Can you die with dignity?

It’s not a frequent topic of discussion, but doctors die, too. And they don’t die like the rest of us. What’s unusual about them is not how much treatment they get compared to most Americans, but how little. For all the time they spend fending off the deaths of others, they tend to be fairly serene when faced with death themselves. They know exactly what is going to happen, they know the choices, and they generally have access to any sort of medical care they could want. But they go gently. …

If there is a state of the art of end-of-life care, it is this: death with dignity.

Ken Murry, M.D.

How Doctors Die | The Health Care Blog.

Healing of The Lepers at Capernaum by James Tissot, 1894

Healing of The Lepers at Capernaum by James Tissot, 1894

Working in cancer care, the idea of death permeates most days as does the idea of how to meet the reaper with dignity.

This blog post by Dr. Ken Murry – though rambling a bit – illustrates this well from the perspective of a physician.

Here are women and men who spend their lives caring for others, trying to heal wounds and disease, and sworn to prolong life – at almost any cost.

But here also are a group of people who often choose less invasive, less costly, and arguably more dignified care in the face of death. Choices that include spending time with family and friends or just comfort care.

I do have to say that I’m not 100% taken by Dr. Murry’s account. I have a feeling that many physicians, when it comes down to the line, would still fear death as much as everyone else. They are human, after all.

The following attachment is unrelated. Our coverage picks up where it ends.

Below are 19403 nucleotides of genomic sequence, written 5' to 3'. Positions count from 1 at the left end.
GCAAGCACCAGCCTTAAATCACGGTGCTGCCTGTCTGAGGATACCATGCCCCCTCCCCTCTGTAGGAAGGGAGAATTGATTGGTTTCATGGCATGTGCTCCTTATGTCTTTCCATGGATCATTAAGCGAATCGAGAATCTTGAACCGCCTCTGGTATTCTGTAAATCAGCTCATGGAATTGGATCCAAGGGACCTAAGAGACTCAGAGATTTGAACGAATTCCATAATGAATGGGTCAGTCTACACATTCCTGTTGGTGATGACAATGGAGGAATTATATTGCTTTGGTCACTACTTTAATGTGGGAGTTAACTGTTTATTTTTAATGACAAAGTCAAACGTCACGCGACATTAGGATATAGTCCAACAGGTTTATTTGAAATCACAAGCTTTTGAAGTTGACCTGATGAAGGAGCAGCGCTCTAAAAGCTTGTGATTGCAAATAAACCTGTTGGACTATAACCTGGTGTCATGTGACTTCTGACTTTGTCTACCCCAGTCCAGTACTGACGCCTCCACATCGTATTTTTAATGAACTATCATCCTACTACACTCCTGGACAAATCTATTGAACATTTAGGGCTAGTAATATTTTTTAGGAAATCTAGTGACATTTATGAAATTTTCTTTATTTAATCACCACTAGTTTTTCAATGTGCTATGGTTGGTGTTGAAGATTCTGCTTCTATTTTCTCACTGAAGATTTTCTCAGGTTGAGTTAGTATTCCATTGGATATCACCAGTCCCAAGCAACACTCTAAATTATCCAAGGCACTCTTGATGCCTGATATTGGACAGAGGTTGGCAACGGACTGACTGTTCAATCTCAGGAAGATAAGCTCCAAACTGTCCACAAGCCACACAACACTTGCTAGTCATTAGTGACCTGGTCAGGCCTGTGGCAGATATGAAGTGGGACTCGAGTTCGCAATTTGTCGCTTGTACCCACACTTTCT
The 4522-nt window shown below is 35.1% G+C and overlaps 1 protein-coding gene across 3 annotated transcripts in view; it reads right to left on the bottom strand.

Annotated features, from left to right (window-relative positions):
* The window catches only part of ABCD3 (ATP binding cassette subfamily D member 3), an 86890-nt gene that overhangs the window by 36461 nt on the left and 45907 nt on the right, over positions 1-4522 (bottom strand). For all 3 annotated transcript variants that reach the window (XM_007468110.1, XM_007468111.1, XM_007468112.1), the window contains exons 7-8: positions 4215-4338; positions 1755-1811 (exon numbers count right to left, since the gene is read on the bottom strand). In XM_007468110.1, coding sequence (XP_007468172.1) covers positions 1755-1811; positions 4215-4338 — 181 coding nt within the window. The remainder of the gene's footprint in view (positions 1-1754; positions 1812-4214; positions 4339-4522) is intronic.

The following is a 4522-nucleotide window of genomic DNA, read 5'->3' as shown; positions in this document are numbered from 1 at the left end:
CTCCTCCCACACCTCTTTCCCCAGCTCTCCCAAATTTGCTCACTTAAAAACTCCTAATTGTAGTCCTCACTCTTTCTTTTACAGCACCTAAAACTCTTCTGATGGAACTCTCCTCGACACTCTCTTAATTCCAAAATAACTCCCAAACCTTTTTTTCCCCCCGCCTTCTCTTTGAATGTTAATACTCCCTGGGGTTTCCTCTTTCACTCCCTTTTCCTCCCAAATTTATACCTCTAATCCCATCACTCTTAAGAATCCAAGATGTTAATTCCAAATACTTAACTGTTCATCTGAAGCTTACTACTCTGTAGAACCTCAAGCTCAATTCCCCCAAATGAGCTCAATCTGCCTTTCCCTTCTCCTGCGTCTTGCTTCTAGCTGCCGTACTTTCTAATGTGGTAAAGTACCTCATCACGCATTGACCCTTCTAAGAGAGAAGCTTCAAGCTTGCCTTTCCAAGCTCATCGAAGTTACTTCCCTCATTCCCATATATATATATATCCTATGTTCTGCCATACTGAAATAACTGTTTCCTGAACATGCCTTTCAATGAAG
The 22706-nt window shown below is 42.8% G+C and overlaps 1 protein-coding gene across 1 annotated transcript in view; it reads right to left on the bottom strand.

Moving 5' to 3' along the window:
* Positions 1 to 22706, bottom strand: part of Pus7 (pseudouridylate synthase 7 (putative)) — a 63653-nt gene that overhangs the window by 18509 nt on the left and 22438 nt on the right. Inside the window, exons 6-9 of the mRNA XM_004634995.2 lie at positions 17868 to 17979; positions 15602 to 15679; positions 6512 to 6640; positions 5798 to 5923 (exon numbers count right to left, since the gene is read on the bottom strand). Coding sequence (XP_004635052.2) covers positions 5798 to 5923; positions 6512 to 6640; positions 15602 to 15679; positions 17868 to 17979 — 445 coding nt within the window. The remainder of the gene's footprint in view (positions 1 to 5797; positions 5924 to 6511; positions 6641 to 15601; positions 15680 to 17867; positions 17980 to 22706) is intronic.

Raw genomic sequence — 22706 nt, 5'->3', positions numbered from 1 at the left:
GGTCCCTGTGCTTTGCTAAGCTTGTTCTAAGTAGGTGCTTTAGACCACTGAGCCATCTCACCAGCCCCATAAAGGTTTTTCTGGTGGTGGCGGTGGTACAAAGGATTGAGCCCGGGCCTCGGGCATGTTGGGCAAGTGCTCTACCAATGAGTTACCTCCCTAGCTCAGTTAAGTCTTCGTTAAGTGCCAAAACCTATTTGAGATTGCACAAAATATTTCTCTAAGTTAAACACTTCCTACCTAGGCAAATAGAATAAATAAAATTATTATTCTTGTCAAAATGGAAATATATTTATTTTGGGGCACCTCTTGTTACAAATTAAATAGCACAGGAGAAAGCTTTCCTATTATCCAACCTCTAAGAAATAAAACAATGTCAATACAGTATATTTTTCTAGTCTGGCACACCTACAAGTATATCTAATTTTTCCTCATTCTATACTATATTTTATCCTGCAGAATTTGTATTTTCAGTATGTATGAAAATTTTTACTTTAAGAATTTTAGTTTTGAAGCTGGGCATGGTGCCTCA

But it is wonderful to think that, in the end, we all could make the choice of how to reach our end. Just hop on our motorcycle and ride off into the sunset with a friend and no more worries.

 

Separate Note:

Asclepius

Asclepius

The caduceus, as used on The Health Care Blog and by countless hospitals,  insurance agencies, and healthcare providers, is usually viewed as the symbol of medicine.

However, this symbol, derived from the Greek as a symbol of Hermes, actually represents themes including commerce and trickery. These aren’t things you’d normally want associated with your medical care.

The modern use of the caduceus is believed to have come about due to confusions and misunderstandings, primarily in the United States in the late 1800’s, with the asklepian – the rod carried by Asclepius, the Greek god of healing and medicine.

Although Wikipedia articles should always be taken with a grain of salt (or sometimes a spoon or bucket-full), they have a pretty good article on the confusion of the two symbols.

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